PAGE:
What are the symptoms of MEN?
Your body's endocrine system is a series of glands that release hormones that control important functions like growth and metabolism. This is why diseases that affect these glands can cause serious effects throughout the body.
Multiple endocrine neoplasia symptoms vary depending on the type and the glands that are affected. Symptoms can appear as early as age five.
Symptoms of MEN1 include:
- hyperparathyroidism (parathyroid gland overproducing hormones), causing fatigue, muscle pain, constipation, kidney stones, or bone thinning
- esophageal inflammation
- diarrhea and abdominal pain
- vision changes
- problems with sexual function and fertility
- high blood pressure
- enlargement of the bones (acromegaly)
- Cushing's syndrome (high levels of the hormone cortisol), causing weight gain, stretch marks, thinning skin, and slow healing
Symptoms of MEN2 include:
- growths around nerves (neuromas) in mucous membranes, presenting as small benign tumors on the lips, tongue, mouth lining, eyelids, and surface of the eyes
- bone abnormalities of the feet and thighs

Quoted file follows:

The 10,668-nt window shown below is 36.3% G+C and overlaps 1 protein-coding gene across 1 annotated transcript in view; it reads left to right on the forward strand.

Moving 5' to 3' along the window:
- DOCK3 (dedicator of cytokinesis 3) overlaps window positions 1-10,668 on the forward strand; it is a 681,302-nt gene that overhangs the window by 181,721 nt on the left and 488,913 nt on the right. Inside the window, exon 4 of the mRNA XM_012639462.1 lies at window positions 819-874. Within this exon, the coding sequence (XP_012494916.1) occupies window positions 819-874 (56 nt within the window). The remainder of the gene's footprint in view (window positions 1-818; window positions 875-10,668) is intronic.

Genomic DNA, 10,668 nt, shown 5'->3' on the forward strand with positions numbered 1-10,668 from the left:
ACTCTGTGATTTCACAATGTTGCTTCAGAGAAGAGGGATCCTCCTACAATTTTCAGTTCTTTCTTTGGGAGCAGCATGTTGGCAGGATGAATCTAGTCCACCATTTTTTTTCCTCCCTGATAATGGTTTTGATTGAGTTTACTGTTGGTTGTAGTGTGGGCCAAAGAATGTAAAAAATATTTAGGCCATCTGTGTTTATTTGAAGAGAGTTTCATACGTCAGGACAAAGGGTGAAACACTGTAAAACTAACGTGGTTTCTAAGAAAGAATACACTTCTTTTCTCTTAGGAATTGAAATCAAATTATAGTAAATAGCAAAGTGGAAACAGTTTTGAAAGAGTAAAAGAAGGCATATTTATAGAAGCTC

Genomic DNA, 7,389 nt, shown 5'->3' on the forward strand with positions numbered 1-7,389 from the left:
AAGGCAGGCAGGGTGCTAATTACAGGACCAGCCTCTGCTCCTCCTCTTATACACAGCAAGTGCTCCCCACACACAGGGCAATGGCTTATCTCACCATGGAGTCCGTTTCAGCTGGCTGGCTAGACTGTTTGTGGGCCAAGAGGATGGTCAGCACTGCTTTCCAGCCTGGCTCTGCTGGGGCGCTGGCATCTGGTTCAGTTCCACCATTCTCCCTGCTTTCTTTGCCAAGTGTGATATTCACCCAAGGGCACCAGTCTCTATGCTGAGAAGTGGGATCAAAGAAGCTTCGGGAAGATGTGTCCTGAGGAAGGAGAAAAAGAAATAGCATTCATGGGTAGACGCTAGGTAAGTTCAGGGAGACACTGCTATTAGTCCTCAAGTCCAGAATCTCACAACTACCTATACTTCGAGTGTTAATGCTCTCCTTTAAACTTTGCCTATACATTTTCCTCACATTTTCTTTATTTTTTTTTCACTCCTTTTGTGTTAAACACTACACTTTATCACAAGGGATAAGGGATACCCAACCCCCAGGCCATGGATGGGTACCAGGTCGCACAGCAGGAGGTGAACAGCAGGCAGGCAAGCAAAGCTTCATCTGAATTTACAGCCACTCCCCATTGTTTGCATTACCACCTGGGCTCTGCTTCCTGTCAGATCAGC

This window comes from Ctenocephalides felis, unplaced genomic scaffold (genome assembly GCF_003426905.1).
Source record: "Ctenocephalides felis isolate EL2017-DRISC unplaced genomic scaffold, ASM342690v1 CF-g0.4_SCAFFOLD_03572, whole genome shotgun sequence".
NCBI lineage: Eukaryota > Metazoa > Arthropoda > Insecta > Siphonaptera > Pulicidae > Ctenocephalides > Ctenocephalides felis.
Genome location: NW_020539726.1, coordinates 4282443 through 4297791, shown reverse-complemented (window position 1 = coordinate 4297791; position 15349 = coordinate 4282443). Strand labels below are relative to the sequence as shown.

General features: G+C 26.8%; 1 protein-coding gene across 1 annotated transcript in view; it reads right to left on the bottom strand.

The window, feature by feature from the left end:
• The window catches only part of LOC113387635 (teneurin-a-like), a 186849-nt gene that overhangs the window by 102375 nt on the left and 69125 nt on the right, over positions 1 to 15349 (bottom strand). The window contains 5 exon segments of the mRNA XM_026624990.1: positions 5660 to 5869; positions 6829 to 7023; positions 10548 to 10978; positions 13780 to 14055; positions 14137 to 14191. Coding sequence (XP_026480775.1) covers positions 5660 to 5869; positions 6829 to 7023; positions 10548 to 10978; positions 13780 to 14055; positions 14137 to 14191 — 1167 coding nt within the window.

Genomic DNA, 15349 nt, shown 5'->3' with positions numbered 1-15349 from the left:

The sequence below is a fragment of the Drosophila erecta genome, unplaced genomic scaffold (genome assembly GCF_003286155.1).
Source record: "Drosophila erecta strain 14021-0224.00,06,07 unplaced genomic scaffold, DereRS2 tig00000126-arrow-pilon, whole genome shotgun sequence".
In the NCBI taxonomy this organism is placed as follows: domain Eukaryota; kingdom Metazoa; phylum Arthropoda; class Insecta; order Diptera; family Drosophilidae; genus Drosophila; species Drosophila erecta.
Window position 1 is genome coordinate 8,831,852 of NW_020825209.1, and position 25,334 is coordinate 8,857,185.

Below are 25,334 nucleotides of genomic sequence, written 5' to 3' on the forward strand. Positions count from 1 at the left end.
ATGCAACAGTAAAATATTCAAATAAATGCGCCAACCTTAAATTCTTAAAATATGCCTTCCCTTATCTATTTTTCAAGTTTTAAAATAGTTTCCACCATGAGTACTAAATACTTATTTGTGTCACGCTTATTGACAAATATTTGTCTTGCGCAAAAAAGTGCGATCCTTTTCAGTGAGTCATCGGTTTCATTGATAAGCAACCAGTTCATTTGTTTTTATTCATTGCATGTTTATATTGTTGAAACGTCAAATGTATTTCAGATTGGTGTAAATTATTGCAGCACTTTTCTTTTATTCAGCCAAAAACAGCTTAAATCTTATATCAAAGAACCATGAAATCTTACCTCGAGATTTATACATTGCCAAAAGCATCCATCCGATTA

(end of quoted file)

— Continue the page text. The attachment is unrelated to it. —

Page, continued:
- loose joints
- curvature of the spine
- long limbs and being tall and slender
- enlargement and irritation of the large intestine, causing diarrhea and constipation
How is MEN diagnosed?
Specific tests used to diagnose multiple endocrine neoplasia include:
- genetic tests (with a blood sample)2 to detect mutations in the MEN1, RET, or CDKN1B genes
- blood and urine tests to detect elevated hormone levels
- imaging tests like ultrasonography, MRI, and CT scans to help physicians locate tumors
Screening family members is particularly important because about 50% of MEN patients' children inherit the disease. If you have a family member with MEN but do not have symptoms yourself, you should undergo a genetic test to determine your risk.
How is MEN treated?
While there is no treatment for any type of multiple endocrine neoplasia, the affected endocrine glands can be treated individually with surgery, medication, or radiation therapy. As with any treatment, results will vary from patient to patient, depending on age, genetics, environmental conditions, and other health factors.
Surgery can remove endocrine glands to either prevent or treat the following conditions:
- removing the thyroid gland to treat medullary thyroid cancer - sometimes the surrounding lymph nodes are also removed
- removing almost all of the four parathyroid glands to treat parathyroid tumors